There has been an on-going debate about the safety of menopausal hormone replacement therapy (MHT) in women who have reached their menopause. Women have been back and forth about continuing treatment in fear of causing serious harm to their health.
However there has been new evidence showing that this may not be the case.
An 18-year follow up study reported in the Journal of the American Medical Association confirmed that hormone replacement therapy does not actually increase the risk of premature death in those receiving treatment.
The concerns of premature death stem from a study in 2002 funded by the Women’s Health Initiative. This suggested synthetic hormonal drugs e.g. oestrogen and progesterone could lead to breast cancer, heart attack and even stroke.
Most women cease menstruating at the age of 48-55 years old due to the reduced production in oestrogen and progesterone. For women who require treatment for menopausal symptoms such as hot flashes, osteoporosis and vaginal atrophy, the benefits of taking HRT outweigh the risks.
However there have been a growing number of questions about the safety of HRT drugs and the implications on long term health in women.
Following the 2002 WHI study, the longer term new study examined 27,347 women aged 50-79 who took part in two clinical trials. The women had joined the study between 1993 and 1998 and were followed through till 2014. The first trial measured oestrogen vs a placebo and the second measured oestrogen combined with progesterone vs a placebo.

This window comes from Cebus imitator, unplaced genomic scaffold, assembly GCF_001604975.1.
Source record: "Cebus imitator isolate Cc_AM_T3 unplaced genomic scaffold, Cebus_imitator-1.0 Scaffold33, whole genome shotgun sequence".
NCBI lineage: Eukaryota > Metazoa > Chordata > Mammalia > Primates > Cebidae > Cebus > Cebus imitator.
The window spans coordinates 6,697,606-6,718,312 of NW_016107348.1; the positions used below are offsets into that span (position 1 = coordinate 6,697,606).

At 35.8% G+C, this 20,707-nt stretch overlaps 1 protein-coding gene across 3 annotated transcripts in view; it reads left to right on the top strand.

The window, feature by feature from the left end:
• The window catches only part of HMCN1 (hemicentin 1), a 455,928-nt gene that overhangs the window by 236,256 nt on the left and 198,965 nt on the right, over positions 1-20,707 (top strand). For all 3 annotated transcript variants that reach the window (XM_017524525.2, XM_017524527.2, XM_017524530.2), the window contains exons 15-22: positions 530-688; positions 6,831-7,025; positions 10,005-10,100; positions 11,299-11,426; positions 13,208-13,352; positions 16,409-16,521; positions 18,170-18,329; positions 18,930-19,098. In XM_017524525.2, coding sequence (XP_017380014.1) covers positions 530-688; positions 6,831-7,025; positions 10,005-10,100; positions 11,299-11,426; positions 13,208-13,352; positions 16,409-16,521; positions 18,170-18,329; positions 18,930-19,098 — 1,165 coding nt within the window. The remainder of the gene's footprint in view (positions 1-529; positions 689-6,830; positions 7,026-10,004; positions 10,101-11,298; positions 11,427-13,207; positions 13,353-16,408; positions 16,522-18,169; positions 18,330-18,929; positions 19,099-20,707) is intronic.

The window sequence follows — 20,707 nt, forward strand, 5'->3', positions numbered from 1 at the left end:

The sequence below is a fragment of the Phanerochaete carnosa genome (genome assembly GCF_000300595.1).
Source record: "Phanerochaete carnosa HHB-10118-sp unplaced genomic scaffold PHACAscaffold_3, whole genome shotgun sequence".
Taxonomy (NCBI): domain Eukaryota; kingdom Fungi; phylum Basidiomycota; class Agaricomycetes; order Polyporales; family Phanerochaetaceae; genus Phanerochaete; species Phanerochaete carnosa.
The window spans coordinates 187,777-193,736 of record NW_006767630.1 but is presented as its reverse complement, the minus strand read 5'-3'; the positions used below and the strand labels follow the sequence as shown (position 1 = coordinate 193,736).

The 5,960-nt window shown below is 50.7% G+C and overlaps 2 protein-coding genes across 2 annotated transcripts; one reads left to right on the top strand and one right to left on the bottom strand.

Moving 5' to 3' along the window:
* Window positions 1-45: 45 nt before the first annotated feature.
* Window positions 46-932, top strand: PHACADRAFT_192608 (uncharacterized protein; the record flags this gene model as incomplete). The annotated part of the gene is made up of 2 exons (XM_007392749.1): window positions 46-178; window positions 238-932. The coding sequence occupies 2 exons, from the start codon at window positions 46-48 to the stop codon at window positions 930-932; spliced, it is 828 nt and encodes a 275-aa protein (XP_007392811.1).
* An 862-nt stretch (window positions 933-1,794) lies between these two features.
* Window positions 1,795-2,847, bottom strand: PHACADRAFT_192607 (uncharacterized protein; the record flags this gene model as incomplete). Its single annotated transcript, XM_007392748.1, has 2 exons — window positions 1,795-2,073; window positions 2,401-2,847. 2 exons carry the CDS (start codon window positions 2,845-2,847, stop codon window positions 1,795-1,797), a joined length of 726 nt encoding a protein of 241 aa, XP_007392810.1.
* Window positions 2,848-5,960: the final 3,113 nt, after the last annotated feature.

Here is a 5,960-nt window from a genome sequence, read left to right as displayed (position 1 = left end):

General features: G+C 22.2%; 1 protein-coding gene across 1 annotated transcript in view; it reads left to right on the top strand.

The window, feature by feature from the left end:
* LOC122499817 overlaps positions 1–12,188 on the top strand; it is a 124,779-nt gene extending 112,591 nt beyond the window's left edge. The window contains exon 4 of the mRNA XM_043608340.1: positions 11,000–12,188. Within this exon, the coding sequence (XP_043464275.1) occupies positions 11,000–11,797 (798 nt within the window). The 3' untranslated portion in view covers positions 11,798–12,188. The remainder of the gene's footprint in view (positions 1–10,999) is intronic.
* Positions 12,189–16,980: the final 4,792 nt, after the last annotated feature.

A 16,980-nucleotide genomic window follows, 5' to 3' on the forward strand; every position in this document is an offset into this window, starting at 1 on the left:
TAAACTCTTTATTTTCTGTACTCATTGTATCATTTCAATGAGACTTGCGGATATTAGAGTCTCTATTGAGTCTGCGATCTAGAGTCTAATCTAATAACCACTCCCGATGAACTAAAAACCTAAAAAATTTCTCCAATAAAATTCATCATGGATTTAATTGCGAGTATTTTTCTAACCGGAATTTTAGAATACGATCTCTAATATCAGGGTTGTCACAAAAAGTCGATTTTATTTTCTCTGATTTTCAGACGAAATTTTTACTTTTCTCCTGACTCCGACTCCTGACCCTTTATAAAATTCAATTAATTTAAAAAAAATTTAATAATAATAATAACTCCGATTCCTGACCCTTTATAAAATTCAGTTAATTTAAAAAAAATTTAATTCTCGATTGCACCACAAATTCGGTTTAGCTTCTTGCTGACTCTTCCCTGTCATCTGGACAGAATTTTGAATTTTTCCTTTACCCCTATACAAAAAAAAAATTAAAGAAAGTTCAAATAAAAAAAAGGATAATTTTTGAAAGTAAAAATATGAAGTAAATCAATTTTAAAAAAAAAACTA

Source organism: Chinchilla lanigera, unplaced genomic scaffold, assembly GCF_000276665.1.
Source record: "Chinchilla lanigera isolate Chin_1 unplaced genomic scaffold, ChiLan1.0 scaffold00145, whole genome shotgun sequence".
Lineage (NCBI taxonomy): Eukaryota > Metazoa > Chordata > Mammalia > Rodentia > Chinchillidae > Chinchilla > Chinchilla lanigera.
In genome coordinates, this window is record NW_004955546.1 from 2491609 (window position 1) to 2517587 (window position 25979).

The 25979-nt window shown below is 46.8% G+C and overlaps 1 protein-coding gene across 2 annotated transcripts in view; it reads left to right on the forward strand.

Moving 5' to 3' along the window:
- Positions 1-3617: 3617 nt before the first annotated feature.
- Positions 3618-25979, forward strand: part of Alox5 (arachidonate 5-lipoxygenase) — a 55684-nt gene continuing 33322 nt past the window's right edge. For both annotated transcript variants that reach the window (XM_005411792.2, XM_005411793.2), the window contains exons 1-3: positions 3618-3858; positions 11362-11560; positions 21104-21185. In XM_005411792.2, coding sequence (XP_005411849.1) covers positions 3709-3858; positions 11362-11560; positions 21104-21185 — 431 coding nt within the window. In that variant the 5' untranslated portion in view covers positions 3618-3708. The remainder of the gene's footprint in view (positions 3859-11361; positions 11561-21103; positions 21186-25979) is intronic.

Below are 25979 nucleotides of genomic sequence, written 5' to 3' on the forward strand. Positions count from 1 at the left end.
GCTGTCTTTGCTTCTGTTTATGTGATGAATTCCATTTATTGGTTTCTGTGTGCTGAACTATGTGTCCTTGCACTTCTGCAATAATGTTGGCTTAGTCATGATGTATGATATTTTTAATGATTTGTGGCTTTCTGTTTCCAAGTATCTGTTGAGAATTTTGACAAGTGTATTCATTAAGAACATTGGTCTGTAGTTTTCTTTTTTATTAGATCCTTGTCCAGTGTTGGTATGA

The women were on average 63 years of age and predominately healthy when they joined the randomised study, and the effect of their HRT treatment on mortality was measured over a 5-7 year period. They were then followed up for a total of 18 years, where the benefits and risks of MHT were assessed in terms of chronic disease prevention.
The use of the randomised trial ensured that participants were assigned to random groups, making the different groups highly comparable. The study did not however, take into account the varying dose in HRT or different formulations e.g. patches.
Not only was the death rate similar to those who did not take HRT (27%), the incidence of Alzheimer’s and dementia were lower in those taking medication containing oestrogen.
Although doubts may still remain about the safety of MHT, it is clear that there is growing evidence to suggest otherwise.
What do you think about the long term health effects of MHT? Let us know in the comment box below.
1) Manson J, Aragaki A, Rossouw J, et al. Menopausal hormone therapy and long term all-cause and cause-specific mortality: the Women’s Health Initiative randomized trials. JAMA 2017. doi: 10.1001/jama.2017.11217